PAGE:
In his new book, A Nation Of Nations: A Great American Immigration Story, veteran NPR correspondent  Tom Gjelten assesses the impact and importance of the 1965 Immigration and Naturalization Act by interweaving the story a handful of immigrant families with the history and analysis of the immigration changes in America as a whole. The fiftieth anniversary of the 1965 act is this month and immigration continues to be a hot button issue in American politics.

Tom Gjelten is a long time NPR news correspondent, he's covered wars in Central America, the Middle East, and the former Yugoslavia, as well as major national stories in the United States. His NPR reporting has won him two Overseas Press Club Awards, a George Polk Award, and a Robert F. Kennedy Journalism Award. 

  In The Last of the President’s Men, award-winning journalist and best-selling author Bob Woodward reveals the untold story of Alexander Butterfield, the Nixon aide who disclosed the secret White House taping system that led to Nixon’s resignation. This is the story of a mysterious relationship that changed history, told from the vantage point of someone who sat in the office adjacent to the most powerful man in the world.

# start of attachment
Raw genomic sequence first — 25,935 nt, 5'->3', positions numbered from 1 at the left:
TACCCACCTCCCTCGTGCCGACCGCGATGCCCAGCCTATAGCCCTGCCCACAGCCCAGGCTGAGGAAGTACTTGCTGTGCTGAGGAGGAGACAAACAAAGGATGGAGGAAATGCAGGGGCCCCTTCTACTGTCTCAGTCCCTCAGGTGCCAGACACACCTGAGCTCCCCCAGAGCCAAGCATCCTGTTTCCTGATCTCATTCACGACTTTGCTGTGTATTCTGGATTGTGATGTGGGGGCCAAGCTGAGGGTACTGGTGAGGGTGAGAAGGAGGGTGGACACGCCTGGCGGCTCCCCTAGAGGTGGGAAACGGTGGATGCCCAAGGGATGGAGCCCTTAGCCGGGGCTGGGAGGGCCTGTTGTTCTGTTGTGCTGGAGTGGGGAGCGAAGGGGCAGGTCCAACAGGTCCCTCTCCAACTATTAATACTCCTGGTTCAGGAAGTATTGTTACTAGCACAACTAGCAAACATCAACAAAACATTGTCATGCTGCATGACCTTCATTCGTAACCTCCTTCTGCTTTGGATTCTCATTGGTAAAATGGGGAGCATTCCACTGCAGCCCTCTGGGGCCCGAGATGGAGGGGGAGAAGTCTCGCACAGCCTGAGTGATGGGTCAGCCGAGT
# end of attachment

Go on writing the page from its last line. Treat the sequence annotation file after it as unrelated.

Woodward’s fifth book on President Nixon completes the missing piece of the puzzle and seeks to answer the questions: Why would one of Nixon’s closest aides divulge a devastating secret, and what allowed Nixon to let this aide get so close?

Bob Woodward is an associate editor at The Washington Post, where he has worked for 44 years. He has shared in two Pulitzer Prizes, first for the Post’s coverage of the Watergate scandal with Carl Bernstein, and later for coverage of the 9/11 terrorist attacks.

  The Boys in the Boat: The True Story of an American Team's Epic Journey to Win Gold at the 1936 Olympics by Daniel James Brown tells the story of the University of Washington’s 1936 eight-oar crew and their epic quest for an Olympic gold medal, a team that transformed the sport and grabbed the attention of millions of Americans. The sons of loggers, shipyard workers, and farmers, the boys defeated elite rivals first from eastern and British universities and finally the German crew rowing for Adolf Hitler in the Olympic games in Berlin, 1936.